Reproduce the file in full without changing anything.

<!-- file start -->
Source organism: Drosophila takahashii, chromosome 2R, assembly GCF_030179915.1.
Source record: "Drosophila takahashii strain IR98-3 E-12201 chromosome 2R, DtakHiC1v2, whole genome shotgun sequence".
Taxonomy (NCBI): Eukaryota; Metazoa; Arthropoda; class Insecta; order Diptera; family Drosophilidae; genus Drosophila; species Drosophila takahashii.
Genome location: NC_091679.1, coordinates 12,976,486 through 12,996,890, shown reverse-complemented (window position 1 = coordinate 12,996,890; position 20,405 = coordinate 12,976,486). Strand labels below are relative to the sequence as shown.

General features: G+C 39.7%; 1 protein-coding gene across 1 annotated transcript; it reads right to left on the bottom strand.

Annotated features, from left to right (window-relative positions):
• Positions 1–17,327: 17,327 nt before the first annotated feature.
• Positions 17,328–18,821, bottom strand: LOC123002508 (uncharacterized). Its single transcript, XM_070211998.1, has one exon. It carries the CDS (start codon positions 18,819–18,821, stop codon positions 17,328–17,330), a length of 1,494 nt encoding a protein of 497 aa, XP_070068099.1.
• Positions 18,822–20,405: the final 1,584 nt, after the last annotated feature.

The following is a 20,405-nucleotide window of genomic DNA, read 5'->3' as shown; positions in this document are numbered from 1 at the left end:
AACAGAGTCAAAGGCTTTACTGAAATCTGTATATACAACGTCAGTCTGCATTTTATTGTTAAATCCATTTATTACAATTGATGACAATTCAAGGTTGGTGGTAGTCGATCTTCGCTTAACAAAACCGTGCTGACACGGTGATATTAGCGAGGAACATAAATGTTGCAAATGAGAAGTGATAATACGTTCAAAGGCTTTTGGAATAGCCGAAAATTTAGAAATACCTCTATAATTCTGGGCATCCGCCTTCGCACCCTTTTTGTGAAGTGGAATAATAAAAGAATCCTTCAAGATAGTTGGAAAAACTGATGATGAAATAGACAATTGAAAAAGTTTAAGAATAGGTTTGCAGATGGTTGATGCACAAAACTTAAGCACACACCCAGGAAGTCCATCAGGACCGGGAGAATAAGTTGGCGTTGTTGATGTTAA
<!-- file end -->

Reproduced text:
Source organism: Drosophila takahashii, chromosome 2R, assembly GCF_030179915.1.
Source record: "Drosophila takahashii strain IR98-3 E-12201 chromosome 2R, DtakHiC1v2, whole genome shotgun sequence".
Taxonomy (NCBI): Eukaryota; Metazoa; Arthropoda; class Insecta; order Diptera; family Drosophilidae; genus Drosophila; species Drosophila takahashii.
Genome location: NC_091679.1, coordinates 12,976,486 through 12,996,890, shown reverse-complemented (window position 1 = coordinate 12,996,890; position 20,405 = coordinate 12,976,486). Strand labels below are relative to the sequence as shown.

General features: G+C 39.7%; 1 protein-coding gene across 1 annotated transcript; it reads right to left on the bottom strand.

Annotated features, from left to right (window-relative positions):
• Positions 1–17,327: 17,327 nt before the first annotated feature.
• Positions 17,328–18,821, bottom strand: LOC123002508 (uncharacterized). Its single transcript, XM_070211998.1, has one exon. It carries the CDS (start codon positions 18,819–18,821, stop codon positions 17,328–17,330), a length of 1,494 nt encoding a protein of 497 aa, XP_070068099.1.
• Positions 18,822–20,405: the final 1,584 nt, after the last annotated feature.

The following is a 20,405-nucleotide window of genomic DNA, read 5'->3' as shown; positions in this document are numbered from 1 at the left end:
AACAGAGTCAAAGGCTTTACTGAAATCTGTATATACAACGTCAGTCTGCATTTTATTGTTAAATCCATTTATTACAATTGATGACAATTCAAGGTTGGTGGTAGTCGATCTTCGCTTAACAAAACCGTGCTGACACGGTGATATTAGCGAGGAACATAAATGTTGCAAATGAGAAGTGATAATACGTTCAAAGGCTTTTGGAATAGCCGAAAATTTAGAAATACCTCTATAATTCTGGGCATCCGCCTTCGCACCCTTTTTGTGAAGTGGAATAATAAAAGAATCCTTCAAGATAGTTGGAAAAACTGATGATGAAATAGACAATTGAAAAAGTTTAAGAATAGGTTTGCAGATGGTTGATGCACAAAACTTAAGCACACACCCAGGAAGTCCATCAGGACCGGGAGAATAAGTTGGCGTTGTTGATGTTAA